Consistency of Probability Measure Quantization by Means of Power Repulsion–Attraction Potentials

Abstract

This paper is concerned with the study of the consistency of a variational method for probability measure quantization, deterministically realized by means of a minimizing principle, balancing power repulsion and attraction potentials. The proof of consistency is based on the construction of a target energy functional whose unique minimizer is actually the given probability measure \(\omega \) to be quantized. Then we show that the discrete functionals, defining the discrete quantizers as their minimizers, actually \(\Gamma \)-converge to the target energy with respect to the narrow topology on the space of probability measures. A key ingredient is the reformulation of the target functional by means of a Fourier representation, which extends the characterization of conditionally positive semi-definite functions from points in generic position to probability measures. As a byproduct of the Fourier representation, we also obtain compactness of sublevels of the target energy in terms of uniform moment bounds, which already found applications in the asymptotic analysis of corresponding gradient flows. To model situations where the given probability is affected by noise, we further consider a modified energy, with the addition of a regularizing total variation term and we investigate again its point mass approximations in terms of \(\Gamma \)-convergence. We show that such a discrete measure representation of the total variation can be interpreted as an additional nonlinear potential, repulsive at a short range, attractive at a medium range, and at a long range not having effect, promoting a uniform distribution of the point masses.

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Notes

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Acknowledgments

Massimo Fornasier is supported by the ERC-Starting Grant for the project “High-Dimensional Sparse Optimal Control”. Jan-Christian Hütter acknowledges the partial financial support of the START-Project “Sparse Approximation and Optimization in High-Dimensions” during the early preparation of this work.

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Correspondence to Jan-Christian Hütter.

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Communicated by Hans G. Feichtinger.

Appendix: Conditionally Positive Definite Functions

Appendix: Conditionally Positive Definite Functions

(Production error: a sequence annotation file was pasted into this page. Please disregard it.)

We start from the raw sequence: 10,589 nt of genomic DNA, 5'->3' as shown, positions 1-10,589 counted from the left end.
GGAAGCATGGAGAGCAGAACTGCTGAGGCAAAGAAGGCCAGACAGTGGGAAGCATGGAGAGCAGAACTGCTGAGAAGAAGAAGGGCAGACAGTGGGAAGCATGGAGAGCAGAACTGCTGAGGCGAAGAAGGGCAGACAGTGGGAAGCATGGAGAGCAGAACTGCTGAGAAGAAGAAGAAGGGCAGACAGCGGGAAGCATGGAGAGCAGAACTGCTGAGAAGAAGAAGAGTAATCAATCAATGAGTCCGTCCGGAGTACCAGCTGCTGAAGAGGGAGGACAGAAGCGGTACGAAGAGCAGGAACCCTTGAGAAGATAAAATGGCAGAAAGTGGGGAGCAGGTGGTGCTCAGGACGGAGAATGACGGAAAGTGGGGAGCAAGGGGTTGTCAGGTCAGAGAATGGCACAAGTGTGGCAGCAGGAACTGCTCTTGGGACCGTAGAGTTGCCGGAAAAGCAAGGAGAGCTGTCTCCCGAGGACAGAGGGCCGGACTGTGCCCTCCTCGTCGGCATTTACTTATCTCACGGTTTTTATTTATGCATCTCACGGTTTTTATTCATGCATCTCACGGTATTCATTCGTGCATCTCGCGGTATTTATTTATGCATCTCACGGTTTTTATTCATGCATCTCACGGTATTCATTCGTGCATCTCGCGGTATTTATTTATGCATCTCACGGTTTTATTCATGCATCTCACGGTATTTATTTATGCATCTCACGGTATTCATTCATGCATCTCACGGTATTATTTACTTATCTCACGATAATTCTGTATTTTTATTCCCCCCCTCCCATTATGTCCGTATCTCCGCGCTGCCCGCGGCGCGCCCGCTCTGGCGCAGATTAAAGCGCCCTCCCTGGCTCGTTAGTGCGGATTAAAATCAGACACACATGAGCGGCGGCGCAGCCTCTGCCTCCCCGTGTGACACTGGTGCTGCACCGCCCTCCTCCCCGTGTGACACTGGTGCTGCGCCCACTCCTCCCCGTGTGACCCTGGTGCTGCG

In order to compute the Fourier representation of the energy functional \( \mathcal {E} \) in Sect. 3.1.3, we used the notion of generalized Fourier transforms and conditionally positive definite functions from [36], which we shall briefly recall here for the sake of completeness. In fact, the main result reported below, Theorem 7.6 is shown in a slightly modified form with respect to [36, Theorem 8.16], to allow us to prove the moment bound in Sect. 4. The representation formula (3.10) is a consequence of Theorem 7.4 below, which serves as a characterization formula in the theory of conditionally positive definite functions.

Definition 7.1

[36, Definition 8.1] Let \( \mathbb {P}_{k}(\mathbb {R}^d) \) denote the set of polynomial functions on \( \mathbb {R}^d \) of degree less or equal than k . We call a continuous function \( \Phi :\mathbb {R}^d \rightarrow \mathbb {C} \) conditionally positive semi-definite of order m if for all \( N\in \mathbb {N} \), pairwise distinct points \( x_1,\ldots ,x_N \in \mathbb {R}^d \), and \( \alpha \in \mathbb {C}^N \) with

$$\begin{aligned} \sum _{j=1}^{N} \alpha _j p(x_j) = 0, \quad \text {for all } p \in \mathbb {P}_{m - 1}(\mathbb {R}^d), \end{aligned}$$
(7.1)

the quadratic form given by \( (\Phi (x_j - x_k))_{jk} \) is non-negative, i.e.,

$$\begin{aligned} \sum _{j,k=1}^{N} \alpha _j \overline{\alpha _k} \Phi (x_j - x_k) \ge 0. \end{aligned}$$

Moreover, we call \( \Phi \) conditionally positive definite of order m if the above inequality is strict for \( \alpha \ne 0 \).

Generalized Fourier Transform

When working with distributional Fourier transforms, which can serve to characterize the conditionally positive definite functions defined above, it can be opportune to reduce the standard Schwartz space \( \mathcal {S} \) to functions which in addition to the polynomial decay for large arguments also exhibit a certain decay for small ones. In this way, one can elegantly neglect singularities in the Fourier transform at 0, which could otherwise arise.

Definition 7.2

(Restricted Schwartz class \( \mathcal {S}_m \) ) [36, Definition 8.8] Let \( \mathcal {S} \) be the Schwartz space of functions in \( C^\infty (\mathbb {R}^d) \) which for \( \left| x \right| \rightarrow \infty \) decay faster than any fixed polynomial. Then, for \( m \in \mathbb {N} \), we denote by \( \mathcal {S}_m \) the subset of those functions \(\gamma \) in \( \mathcal {S} \) which additionally fulfill

$$\begin{aligned} \gamma (\xi ) = O(\left| \xi \right| ^m) \quad \text {for } \xi \rightarrow 0. \end{aligned}$$
(7.2)

Furthermore, we shall call an (otherwise arbitrary) function \( \Phi :\mathbb {R}^d \rightarrow \mathbb {C} \) slowly increasing if there is an \( m \in \mathbb {N} \) such that

$$\begin{aligned} \Phi (x) = O \left( \left| x \right| ^m \right) \quad \text {for } \left| x \right| \rightarrow \infty . \end{aligned}$$

Definition 7.3

(Generalized Fourier transform) [36, Definition 8.9] For \( \Phi :\mathbb {R}^d \rightarrow \mathbb {C} \) continuous and slowly increasing, we call a measurable function \(\widehat{\Phi } \in L_{\mathrm {loc}}^2(\mathbb {R}^d {\setminus } \left\{ 0 \right\} )\) the generalized Fourier transform of \( \Phi \) if there exists a multiple of \( \frac{1}{2} \), \( m = \frac{1}{2}n, \, n \in \mathbb {N}_0 \) such that